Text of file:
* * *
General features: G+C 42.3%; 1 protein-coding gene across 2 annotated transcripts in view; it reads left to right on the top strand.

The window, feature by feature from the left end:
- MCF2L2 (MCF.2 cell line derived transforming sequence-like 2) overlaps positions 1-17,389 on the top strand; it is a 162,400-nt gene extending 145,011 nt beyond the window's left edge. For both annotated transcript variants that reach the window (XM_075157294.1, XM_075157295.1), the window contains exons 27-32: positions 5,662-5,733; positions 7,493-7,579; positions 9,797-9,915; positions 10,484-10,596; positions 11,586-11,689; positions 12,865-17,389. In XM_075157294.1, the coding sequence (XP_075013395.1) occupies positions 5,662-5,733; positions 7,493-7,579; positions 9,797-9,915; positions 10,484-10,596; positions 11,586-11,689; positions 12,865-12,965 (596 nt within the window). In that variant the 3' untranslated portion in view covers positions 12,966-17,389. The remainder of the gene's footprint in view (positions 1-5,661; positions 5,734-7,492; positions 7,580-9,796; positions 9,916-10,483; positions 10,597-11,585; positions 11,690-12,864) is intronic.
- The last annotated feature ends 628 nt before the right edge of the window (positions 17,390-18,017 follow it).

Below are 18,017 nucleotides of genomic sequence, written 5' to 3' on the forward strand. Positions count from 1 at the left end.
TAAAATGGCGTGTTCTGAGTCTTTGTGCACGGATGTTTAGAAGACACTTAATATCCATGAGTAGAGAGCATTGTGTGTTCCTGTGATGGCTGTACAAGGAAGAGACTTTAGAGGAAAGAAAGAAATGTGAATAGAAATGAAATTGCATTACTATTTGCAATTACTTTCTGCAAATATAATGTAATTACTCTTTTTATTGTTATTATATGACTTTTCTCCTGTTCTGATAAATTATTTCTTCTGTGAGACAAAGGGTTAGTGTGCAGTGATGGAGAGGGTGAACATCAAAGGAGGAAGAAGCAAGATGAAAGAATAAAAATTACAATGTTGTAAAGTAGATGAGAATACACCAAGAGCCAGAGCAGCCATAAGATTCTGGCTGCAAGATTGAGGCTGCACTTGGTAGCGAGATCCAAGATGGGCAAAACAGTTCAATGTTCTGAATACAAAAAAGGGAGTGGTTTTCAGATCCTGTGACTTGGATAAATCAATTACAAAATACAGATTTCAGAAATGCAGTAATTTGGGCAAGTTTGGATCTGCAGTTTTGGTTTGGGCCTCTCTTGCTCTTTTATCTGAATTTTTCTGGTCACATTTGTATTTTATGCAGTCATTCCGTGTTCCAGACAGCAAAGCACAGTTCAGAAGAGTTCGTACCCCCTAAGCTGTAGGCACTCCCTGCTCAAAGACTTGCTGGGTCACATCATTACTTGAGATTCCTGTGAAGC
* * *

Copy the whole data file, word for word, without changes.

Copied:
General features: G+C 42.3%; 1 protein-coding gene across 2 annotated transcripts in view; it reads left to right on the top strand.

The window, feature by feature from the left end:
- MCF2L2 (MCF.2 cell line derived transforming sequence-like 2) overlaps positions 1-17,389 on the top strand; it is a 162,400-nt gene extending 145,011 nt beyond the window's left edge. For both annotated transcript variants that reach the window (XM_075157294.1, XM_075157295.1), the window contains exons 27-32: positions 5,662-5,733; positions 7,493-7,579; positions 9,797-9,915; positions 10,484-10,596; positions 11,586-11,689; positions 12,865-17,389. In XM_075157294.1, the coding sequence (XP_075013395.1) occupies positions 5,662-5,733; positions 7,493-7,579; positions 9,797-9,915; positions 10,484-10,596; positions 11,586-11,689; positions 12,865-12,965 (596 nt within the window). In that variant the 3' untranslated portion in view covers positions 12,966-17,389. The remainder of the gene's footprint in view (positions 1-5,661; positions 5,734-7,492; positions 7,580-9,796; positions 9,916-10,483; positions 10,597-11,585; positions 11,690-12,864) is intronic.
- The last annotated feature ends 628 nt before the right edge of the window (positions 17,390-18,017 follow it).

Below are 18,017 nucleotides of genomic sequence, written 5' to 3' on the forward strand. Positions count from 1 at the left end.
TAAAATGGCGTGTTCTGAGTCTTTGTGCACGGATGTTTAGAAGACACTTAATATCCATGAGTAGAGAGCATTGTGTGTTCCTGTGATGGCTGTACAAGGAAGAGACTTTAGAGGAAAGAAAGAAATGTGAATAGAAATGAAATTGCATTACTATTTGCAATTACTTTCTGCAAATATAATGTAATTACTCTTTTTATTGTTATTATATGACTTTTCTCCTGTTCTGATAAATTATTTCTTCTGTGAGACAAAGGGTTAGTGTGCAGTGATGGAGAGGGTGAACATCAAAGGAGGAAGAAGCAAGATGAAAGAATAAAAATTACAATGTTGTAAAGTAGATGAGAATACACCAAGAGCCAGAGCAGCCATAAGATTCTGGCTGCAAGATTGAGGCTGCACTTGGTAGCGAGATCCAAGATGGGCAAAACAGTTCAATGTTCTGAATACAAAAAAGGGAGTGGTTTTCAGATCCTGTGACTTGGATAAATCAATTACAAAATACAGATTTCAGAAATGCAGTAATTTGGGCAAGTTTGGATCTGCAGTTTTGGTTTGGGCCTCTCTTGCTCTTTTATCTGAATTTTTCTGGTCACATTTGTATTTTATGCAGTCATTCCGTGTTCCAGACAGCAAAGCACAGTTCAGAAGAGTTCGTACCCCCTAAGCTGTAGGCACTCCCTGCTCAAAGACTTGCTGGGTCACATCATTACTTGAGATTCCTGTGAAGC